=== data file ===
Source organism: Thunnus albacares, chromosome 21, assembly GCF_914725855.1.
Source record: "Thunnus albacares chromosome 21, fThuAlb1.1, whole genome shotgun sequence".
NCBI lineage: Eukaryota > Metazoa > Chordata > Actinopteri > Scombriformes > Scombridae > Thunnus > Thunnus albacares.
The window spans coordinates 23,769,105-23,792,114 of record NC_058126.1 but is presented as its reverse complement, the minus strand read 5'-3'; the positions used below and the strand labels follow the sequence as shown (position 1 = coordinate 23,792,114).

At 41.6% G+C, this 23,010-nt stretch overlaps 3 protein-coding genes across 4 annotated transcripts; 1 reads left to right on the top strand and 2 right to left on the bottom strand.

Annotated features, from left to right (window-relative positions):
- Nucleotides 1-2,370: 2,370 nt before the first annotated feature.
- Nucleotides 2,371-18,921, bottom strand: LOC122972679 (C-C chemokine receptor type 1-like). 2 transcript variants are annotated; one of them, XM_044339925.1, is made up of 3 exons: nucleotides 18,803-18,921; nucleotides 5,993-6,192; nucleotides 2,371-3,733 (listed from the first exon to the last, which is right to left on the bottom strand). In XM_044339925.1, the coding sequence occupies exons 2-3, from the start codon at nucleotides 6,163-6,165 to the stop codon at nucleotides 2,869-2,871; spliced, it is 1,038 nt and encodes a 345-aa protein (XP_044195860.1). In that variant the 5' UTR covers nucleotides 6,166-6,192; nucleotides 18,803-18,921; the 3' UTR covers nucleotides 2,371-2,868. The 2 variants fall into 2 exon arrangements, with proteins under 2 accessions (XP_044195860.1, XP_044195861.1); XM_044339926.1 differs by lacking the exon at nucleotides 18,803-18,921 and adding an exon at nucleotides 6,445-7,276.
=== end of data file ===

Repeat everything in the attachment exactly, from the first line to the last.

Source organism: Thunnus albacares, chromosome 21, assembly GCF_914725855.1.
Source record: "Thunnus albacares chromosome 21, fThuAlb1.1, whole genome shotgun sequence".
NCBI lineage: Eukaryota > Metazoa > Chordata > Actinopteri > Scombriformes > Scombridae > Thunnus > Thunnus albacares.
The window spans coordinates 23,769,105-23,792,114 of record NC_058126.1 but is presented as its reverse complement, the minus strand read 5'-3'; the positions used below and the strand labels follow the sequence as shown (position 1 = coordinate 23,792,114).

At 41.6% G+C, this 23,010-nt stretch overlaps 3 protein-coding genes across 4 annotated transcripts; 1 reads left to right on the top strand and 2 right to left on the bottom strand.

Annotated features, from left to right (window-relative positions):
- Nucleotides 1-2,370: 2,370 nt before the first annotated feature.
- Nucleotides 2,371-18,921, bottom strand: LOC122972679 (C-C chemokine receptor type 1-like). 2 transcript variants are annotated; one of them, XM_044339925.1, is made up of 3 exons: nucleotides 18,803-18,921; nucleotides 5,993-6,192; nucleotides 2,371-3,733 (listed from the first exon to the last, which is right to left on the bottom strand). In XM_044339925.1, the coding sequence occupies exons 2-3, from the start codon at nucleotides 6,163-6,165 to the stop codon at nucleotides 2,869-2,871; spliced, it is 1,038 nt and encodes a 345-aa protein (XP_044195860.1). In that variant the 5' UTR covers nucleotides 6,166-6,192; nucleotides 18,803-18,921; the 3' UTR covers nucleotides 2,371-2,868. The 2 variants fall into 2 exon arrangements, with proteins under 2 accessions (XP_044195860.1, XP_044195861.1); XM_044339926.1 differs by lacking the exon at nucleotides 18,803-18,921 and adding an exon at nucleotides 6,445-7,276.